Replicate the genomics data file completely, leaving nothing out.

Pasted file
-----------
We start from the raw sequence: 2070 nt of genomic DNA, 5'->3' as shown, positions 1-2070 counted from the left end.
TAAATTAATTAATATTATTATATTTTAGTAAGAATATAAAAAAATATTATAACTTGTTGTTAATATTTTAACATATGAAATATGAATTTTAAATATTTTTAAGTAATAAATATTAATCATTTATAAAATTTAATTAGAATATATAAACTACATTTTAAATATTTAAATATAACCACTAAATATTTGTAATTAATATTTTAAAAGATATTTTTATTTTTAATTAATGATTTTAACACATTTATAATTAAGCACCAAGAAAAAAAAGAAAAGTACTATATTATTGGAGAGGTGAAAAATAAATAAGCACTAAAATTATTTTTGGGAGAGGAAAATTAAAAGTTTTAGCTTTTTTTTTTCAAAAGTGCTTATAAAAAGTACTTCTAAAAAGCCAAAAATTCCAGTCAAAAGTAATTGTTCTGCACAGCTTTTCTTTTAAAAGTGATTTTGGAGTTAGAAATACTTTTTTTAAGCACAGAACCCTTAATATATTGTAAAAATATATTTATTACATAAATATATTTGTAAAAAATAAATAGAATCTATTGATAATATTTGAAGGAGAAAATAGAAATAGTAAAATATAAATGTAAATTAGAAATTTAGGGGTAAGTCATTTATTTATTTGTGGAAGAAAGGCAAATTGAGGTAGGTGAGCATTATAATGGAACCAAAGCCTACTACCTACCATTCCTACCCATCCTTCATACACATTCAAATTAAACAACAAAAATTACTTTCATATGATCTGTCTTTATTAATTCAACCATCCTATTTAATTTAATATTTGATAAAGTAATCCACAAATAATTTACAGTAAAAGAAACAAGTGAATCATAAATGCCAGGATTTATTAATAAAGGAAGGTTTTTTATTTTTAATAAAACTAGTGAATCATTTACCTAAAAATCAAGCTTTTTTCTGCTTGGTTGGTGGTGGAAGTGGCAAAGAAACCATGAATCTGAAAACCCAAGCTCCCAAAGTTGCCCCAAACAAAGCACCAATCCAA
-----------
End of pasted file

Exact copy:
We start from the raw sequence: 2070 nt of genomic DNA, 5'->3' as shown, positions 1-2070 counted from the left end.
TAAATTAATTAATATTATTATATTTTAGTAAGAATATAAAAAAATATTATAACTTGTTGTTAATATTTTAACATATGAAATATGAATTTTAAATATTTTTAAGTAATAAATATTAATCATTTATAAAATTTAATTAGAATATATAAACTACATTTTAAATATTTAAATATAACCACTAAATATTTGTAATTAATATTTTAAAAGATATTTTTATTTTTAATTAATGATTTTAACACATTTATAATTAAGCACCAAGAAAAAAAAGAAAAGTACTATATTATTGGAGAGGTGAAAAATAAATAAGCACTAAAATTATTTTTGGGAGAGGAAAATTAAAAGTTTTAGCTTTTTTTTTTCAAAAGTGCTTATAAAAAGTACTTCTAAAAAGCCAAAAATTCCAGTCAAAAGTAATTGTTCTGCACAGCTTTTCTTTTAAAAGTGATTTTGGAGTTAGAAATACTTTTTTTAAGCACAGAACCCTTAATATATTGTAAAAATATATTTATTACATAAATATATTTGTAAAAAATAAATAGAATCTATTGATAATATTTGAAGGAGAAAATAGAAATAGTAAAATATAAATGTAAATTAGAAATTTAGGGGTAAGTCATTTATTTATTTGTGGAAGAAAGGCAAATTGAGGTAGGTGAGCATTATAATGGAACCAAAGCCTACTACCTACCATTCCTACCCATCCTTCATACACATTCAAATTAAACAACAAAAATTACTTTCATATGATCTGTCTTTATTAATTCAACCATCCTATTTAATTTAATATTTGATAAAGTAATCCACAAATAATTTACAGTAAAAGAAACAAGTGAATCATAAATGCCAGGATTTATTAATAAAGGAAGGTTTTTTATTTTTAATAAAACTAGTGAATCATTTACCTAAAAATCAAGCTTTTTTCTGCTTGGTTGGTGGTGGAAGTGGCAAAGAAACCATGAATCTGAAAACCCAAGCTCCCAAAGTTGCCCCAAACAAAGCACCAATCCAA